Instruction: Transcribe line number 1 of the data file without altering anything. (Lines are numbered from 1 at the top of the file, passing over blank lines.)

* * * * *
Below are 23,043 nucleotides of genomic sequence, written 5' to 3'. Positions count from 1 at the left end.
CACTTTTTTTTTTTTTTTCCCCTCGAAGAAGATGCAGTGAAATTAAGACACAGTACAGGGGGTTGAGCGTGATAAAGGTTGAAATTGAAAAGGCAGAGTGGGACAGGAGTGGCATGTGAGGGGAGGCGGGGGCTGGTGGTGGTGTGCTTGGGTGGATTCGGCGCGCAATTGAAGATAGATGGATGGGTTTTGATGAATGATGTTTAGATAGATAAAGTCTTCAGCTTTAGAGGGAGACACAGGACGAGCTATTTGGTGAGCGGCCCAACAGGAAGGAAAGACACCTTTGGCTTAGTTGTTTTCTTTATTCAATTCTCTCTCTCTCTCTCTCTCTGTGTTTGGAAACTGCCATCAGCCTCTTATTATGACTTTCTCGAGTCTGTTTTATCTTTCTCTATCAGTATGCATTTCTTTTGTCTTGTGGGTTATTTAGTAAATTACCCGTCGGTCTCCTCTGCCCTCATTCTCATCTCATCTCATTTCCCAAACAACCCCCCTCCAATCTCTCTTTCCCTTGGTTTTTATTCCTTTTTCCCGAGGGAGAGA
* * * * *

Below are 23,043 nucleotides of genomic sequence, written 5' to 3'. Positions count from 1 at the left end.